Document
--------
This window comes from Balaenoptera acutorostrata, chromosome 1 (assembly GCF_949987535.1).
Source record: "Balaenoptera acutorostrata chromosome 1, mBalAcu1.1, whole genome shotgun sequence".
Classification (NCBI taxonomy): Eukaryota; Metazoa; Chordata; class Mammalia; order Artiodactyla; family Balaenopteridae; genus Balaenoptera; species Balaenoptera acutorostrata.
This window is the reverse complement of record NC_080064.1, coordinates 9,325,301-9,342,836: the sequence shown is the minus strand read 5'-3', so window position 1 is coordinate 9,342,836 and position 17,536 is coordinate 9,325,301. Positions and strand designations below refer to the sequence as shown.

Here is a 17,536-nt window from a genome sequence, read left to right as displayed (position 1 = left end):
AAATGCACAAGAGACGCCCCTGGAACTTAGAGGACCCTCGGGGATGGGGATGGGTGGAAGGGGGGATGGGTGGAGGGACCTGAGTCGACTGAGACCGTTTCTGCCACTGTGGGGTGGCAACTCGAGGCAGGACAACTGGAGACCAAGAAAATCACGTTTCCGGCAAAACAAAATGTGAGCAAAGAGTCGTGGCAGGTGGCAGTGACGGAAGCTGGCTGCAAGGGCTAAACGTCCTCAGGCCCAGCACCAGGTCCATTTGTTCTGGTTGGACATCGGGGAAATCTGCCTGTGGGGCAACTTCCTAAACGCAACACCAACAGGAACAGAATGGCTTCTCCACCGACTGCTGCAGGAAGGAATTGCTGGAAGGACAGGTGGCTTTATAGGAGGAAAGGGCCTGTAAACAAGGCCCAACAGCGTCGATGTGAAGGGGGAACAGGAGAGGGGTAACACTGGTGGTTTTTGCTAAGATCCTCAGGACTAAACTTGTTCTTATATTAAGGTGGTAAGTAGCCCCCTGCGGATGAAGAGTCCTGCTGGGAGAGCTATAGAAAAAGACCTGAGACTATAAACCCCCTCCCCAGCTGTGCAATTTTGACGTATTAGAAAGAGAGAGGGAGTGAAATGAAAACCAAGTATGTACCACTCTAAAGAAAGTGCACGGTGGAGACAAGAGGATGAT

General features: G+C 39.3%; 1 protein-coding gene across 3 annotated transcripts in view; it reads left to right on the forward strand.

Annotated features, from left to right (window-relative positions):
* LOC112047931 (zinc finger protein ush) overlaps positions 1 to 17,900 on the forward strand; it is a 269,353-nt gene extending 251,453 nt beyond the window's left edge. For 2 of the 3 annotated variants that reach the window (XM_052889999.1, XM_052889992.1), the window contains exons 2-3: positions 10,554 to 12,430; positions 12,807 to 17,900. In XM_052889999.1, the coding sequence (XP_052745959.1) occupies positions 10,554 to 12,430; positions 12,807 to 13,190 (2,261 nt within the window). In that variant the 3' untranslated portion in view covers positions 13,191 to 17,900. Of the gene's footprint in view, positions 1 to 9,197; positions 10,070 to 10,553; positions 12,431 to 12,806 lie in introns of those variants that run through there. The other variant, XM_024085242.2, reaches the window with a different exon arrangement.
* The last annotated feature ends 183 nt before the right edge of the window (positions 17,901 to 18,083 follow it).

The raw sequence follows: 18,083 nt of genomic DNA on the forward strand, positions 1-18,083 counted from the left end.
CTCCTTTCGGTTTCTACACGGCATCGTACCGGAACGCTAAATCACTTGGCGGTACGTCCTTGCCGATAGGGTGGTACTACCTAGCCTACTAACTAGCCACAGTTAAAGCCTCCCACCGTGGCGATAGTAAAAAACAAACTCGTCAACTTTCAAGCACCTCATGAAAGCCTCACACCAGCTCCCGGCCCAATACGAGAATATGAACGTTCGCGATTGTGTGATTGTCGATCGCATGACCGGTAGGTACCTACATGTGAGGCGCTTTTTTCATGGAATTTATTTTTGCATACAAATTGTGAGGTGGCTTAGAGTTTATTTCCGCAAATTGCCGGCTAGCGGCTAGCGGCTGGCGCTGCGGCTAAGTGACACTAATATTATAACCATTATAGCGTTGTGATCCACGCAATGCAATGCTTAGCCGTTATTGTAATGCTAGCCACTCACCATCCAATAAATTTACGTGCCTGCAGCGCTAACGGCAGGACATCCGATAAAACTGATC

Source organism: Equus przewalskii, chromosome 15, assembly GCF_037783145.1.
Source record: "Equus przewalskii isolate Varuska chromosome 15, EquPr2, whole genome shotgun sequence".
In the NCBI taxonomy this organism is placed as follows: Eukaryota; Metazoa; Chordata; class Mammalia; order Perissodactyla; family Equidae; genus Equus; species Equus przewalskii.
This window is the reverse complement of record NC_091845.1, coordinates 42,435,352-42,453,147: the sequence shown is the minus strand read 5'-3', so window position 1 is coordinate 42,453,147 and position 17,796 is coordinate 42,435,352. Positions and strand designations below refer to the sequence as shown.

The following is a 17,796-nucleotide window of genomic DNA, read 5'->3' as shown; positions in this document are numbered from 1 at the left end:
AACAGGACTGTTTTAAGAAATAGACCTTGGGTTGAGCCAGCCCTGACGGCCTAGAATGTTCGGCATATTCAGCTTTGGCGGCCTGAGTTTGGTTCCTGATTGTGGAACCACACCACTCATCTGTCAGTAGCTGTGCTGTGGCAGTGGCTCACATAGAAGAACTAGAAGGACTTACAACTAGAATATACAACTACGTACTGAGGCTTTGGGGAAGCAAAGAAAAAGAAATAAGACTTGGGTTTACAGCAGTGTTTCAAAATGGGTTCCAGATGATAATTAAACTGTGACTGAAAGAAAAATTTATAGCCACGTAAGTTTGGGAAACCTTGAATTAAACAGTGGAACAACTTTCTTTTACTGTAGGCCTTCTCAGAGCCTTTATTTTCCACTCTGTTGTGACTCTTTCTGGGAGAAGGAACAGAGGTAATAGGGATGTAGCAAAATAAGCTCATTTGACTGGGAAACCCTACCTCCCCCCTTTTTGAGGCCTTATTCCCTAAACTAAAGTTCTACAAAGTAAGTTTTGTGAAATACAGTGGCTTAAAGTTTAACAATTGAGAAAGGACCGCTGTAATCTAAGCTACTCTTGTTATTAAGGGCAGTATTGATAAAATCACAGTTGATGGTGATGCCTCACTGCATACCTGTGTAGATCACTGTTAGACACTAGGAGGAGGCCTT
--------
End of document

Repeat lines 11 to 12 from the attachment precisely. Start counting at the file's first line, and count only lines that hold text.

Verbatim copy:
The raw sequence follows: 18,083 nt of genomic DNA on the forward strand, positions 1-18,083 counted from the left end.
CTCCTTTCGGTTTCTACACGGCATCGTACCGGAACGCTAAATCACTTGGCGGTACGTCCTTGCCGATAGGGTGGTACTACCTAGCCTACTAACTAGCCACAGTTAAAGCCTCCCACCGTGGCGATAGTAAAAAACAAACTCGTCAACTTTCAAGCACCTCATGAAAGCCTCACACCAGCTCCCGGCCCAATACGAGAATATGAACGTTCGCGATTGTGTGATTGTCGATCGCATGACCGGTAGGTACCTACATGTGAGGCGCTTTTTTCATGGAATTTATTTTTGCATACAAATTGTGAGGTGGCTTAGAGTTTATTTCCGCAAATTGCCGGCTAGCGGCTAGCGGCTGGCGCTGCGGCTAAGTGACACTAATATTATAACCATTATAGCGTTGTGATCCACGCAATGCAATGCTTAGCCGTTATTGTAATGCTAGCCACTCACCATCCAATAAATTTACGTGCCTGCAGCGCTAACGGCAGGACATCCGATAAAACTGATC